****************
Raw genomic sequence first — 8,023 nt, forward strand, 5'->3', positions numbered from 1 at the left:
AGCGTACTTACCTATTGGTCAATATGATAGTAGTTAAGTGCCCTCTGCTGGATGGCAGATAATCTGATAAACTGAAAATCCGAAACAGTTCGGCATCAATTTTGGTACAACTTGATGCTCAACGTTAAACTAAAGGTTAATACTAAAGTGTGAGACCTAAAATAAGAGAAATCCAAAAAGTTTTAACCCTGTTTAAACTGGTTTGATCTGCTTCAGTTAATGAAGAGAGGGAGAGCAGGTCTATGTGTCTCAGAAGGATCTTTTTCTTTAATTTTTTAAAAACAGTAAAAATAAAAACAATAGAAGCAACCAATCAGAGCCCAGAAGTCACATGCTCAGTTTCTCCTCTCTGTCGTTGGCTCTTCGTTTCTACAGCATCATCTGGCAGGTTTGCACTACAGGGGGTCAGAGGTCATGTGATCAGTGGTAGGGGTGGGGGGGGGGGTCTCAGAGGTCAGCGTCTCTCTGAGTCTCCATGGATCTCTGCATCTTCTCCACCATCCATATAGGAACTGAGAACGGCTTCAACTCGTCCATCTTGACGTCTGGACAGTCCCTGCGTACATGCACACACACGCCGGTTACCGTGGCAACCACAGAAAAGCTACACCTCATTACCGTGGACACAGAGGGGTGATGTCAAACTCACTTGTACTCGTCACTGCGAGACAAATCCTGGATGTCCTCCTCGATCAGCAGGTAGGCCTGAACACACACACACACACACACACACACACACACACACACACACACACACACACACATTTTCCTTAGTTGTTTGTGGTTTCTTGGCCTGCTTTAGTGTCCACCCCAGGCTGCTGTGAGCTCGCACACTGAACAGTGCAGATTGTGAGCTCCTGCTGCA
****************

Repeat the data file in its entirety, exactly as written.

Raw genomic sequence first — 8,023 nt, forward strand, 5'->3', positions numbered from 1 at the left:
AGCGTACTTACCTATTGGTCAATATGATAGTAGTTAAGTGCCCTCTGCTGGATGGCAGATAATCTGATAAACTGAAAATCCGAAACAGTTCGGCATCAATTTTGGTACAACTTGATGCTCAACGTTAAACTAAAGGTTAATACTAAAGTGTGAGACCTAAAATAAGAGAAATCCAAAAAGTTTTAACCCTGTTTAAACTGGTTTGATCTGCTTCAGTTAATGAAGAGAGGGAGAGCAGGTCTATGTGTCTCAGAAGGATCTTTTTCTTTAATTTTTTAAAAACAGTAAAAATAAAAACAATAGAAGCAACCAATCAGAGCCCAGAAGTCACATGCTCAGTTTCTCCTCTCTGTCGTTGGCTCTTCGTTTCTACAGCATCATCTGGCAGGTTTGCACTACAGGGGGTCAGAGGTCATGTGATCAGTGGTAGGGGTGGGGGGGGGGGTCTCAGAGGTCAGCGTCTCTCTGAGTCTCCATGGATCTCTGCATCTTCTCCACCATCCATATAGGAACTGAGAACGGCTTCAACTCGTCCATCTTGACGTCTGGACAGTCCCTGCGTACATGCACACACACGCCGGTTACCGTGGCAACCACAGAAAAGCTACACCTCATTACCGTGGACACAGAGGGGTGATGTCAAACTCACTTGTACTCGTCACTGCGAGACAAATCCTGGATGTCCTCCTCGATCAGCAGGTAGGCCTGAACACACACACACACACACACACACACACACACACACACACACACACACACACACATTTTCCTTAGTTGTTTGTGGTTTCTTGGCCTGCTTTAGTGTCCACCCCAGGCTGCTGTGAGCTCGCACACTGAACAGTGCAGATTGTGAGCTCCTGCTGCA